Niles directed Gay City News to read Church Militant’s coverage of Bianco, which she falsely said was “simply an objective report” despite the headline’s assertion that the San Diego’s diocese was “using Mass to push LGBT agenda” and referred to people with offensive terminology such as “sodomy activist politicians.”

LifeSite co-founder and editor-in-chief John-Henry Weston did not immediately respond to requests for comment.

The break-in is under investigation by the San Diego Police Department and the FBI, according to the New York Times. The police did not immediately return inquiries regarding the status of any investigation and the FBI’s field office in San Diego could not be reached by phone.

The attacks came despite Bianco’s strong outreach efforts to recruit more people to the church, including younger families and Hispanic people, according to the Times.

Angela Zito, who is the director of the religious studies program at NYU, told Gay City News that the scapegoating of LGBTQ people — and the drive to push them out of the Church — is a longstanding issue that only deflects from the real problems that exist.

“This desperate tactic once again reduces the problem to one of individual and personal experience and responsibility, and well away from the collective, systematic, and constant abuse of power that the hierarchal structuring of the Church continues to foster,” she said.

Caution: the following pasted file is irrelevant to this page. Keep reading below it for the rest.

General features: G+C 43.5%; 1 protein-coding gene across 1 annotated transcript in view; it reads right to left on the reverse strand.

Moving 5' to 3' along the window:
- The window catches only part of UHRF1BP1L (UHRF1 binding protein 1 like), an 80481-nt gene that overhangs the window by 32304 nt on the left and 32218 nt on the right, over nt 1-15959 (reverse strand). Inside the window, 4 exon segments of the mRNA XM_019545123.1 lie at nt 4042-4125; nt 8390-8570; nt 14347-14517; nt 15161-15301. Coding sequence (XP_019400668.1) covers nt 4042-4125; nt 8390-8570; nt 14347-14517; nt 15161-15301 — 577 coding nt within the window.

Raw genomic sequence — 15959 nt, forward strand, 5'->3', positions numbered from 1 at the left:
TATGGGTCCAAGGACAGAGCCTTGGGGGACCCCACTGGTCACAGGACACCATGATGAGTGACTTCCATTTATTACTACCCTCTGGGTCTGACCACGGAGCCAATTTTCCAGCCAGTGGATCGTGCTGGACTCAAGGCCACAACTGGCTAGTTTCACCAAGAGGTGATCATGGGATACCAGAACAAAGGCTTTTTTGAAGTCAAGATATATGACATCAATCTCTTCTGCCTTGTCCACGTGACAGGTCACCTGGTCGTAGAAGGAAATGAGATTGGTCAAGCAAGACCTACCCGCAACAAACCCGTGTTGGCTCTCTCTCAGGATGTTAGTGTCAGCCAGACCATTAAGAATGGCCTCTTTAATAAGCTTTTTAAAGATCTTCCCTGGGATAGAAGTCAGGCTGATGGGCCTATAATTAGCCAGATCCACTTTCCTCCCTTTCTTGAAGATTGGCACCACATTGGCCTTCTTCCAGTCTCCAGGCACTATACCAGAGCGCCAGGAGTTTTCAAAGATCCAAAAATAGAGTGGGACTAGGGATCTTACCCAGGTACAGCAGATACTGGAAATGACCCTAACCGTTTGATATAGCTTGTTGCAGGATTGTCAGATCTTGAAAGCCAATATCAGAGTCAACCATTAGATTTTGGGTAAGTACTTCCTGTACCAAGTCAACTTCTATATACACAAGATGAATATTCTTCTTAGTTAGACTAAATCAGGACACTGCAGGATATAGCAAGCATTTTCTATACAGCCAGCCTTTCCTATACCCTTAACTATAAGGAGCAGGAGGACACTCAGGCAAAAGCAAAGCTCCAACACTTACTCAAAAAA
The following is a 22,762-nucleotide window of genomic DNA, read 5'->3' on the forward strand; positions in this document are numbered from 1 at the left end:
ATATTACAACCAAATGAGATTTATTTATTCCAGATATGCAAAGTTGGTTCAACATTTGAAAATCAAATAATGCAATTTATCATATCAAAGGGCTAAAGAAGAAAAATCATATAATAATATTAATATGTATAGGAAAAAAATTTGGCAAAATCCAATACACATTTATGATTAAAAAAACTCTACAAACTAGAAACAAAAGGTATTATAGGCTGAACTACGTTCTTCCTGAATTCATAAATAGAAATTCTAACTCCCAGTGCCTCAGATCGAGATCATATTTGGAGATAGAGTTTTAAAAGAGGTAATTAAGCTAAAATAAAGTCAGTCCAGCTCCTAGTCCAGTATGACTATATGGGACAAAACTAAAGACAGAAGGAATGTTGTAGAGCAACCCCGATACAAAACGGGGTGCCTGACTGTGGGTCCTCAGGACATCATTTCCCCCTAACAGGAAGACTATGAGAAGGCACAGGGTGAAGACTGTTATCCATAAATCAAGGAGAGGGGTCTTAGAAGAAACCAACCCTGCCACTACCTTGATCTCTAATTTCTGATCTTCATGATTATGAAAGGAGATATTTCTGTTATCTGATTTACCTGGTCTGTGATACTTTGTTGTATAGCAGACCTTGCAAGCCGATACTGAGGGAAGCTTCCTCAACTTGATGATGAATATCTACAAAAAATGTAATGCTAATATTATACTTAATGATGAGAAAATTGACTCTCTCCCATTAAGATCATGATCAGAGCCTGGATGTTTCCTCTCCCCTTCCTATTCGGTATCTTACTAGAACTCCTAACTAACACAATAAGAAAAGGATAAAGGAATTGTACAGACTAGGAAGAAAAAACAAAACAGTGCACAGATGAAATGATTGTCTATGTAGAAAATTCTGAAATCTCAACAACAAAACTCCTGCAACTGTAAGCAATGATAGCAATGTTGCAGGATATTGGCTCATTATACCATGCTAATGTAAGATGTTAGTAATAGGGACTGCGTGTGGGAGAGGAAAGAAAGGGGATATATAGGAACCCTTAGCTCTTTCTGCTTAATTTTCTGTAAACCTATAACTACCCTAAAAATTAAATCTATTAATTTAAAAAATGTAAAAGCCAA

DignityUSA, a group that works to gain respect for LGBTQ people in the Catholic Church, has stood up for Bianco in the wake of his resignation. Executive director Marianne Duddy-Burke saw his case as “a predictable albeit extreme response to the Catholic hierarchy’s dehumanizing teachings about gay people.”

“There should be no tolerance of this type of cruelty, and all of the Catholic leadership should be forcefully condemning it,” Duddy-Burke explained to Gay City News. “Instead, most have remained silent, turning the blind eye of complicity to the Catholic alt-right.”

Duddy-Burke also believes the rhetoric spewed by President Donald Trump has contributed to the atmosphere that led to Bianco’s situation, noting that people who “engage in this behavior feel legitimized.”

Media outlets are not the only ones pushing back against LGBTQ clergy and gay friendliness in the church. A petition by Concerned Catholics of Atlanta calling for the removal of LGBTQ-friendly priests has generated more than 1,700 signatures. Concerned Catholics of Atlanta did not respond to an email inquiry from Gay City News regarding their petition or the Catholic community’s reactionary campaign targeting gay people.

And Pope Francis, who has shown signs of LGBTQ acceptance at times, reaffirmed in a book he released last year that LGBTQ people have no place in the clergy, noting that “in consecrated life and priestly life, there is no place for this kind of affection.”

“There is a small but highly motivated segment of our Church that believes that they are justified in attacking LGBTQI people,” Duddy-Burke said. “I fear we will see more Aarons in the months to come.”

Bianco, who endured months of online abuse, could not be reached for comment.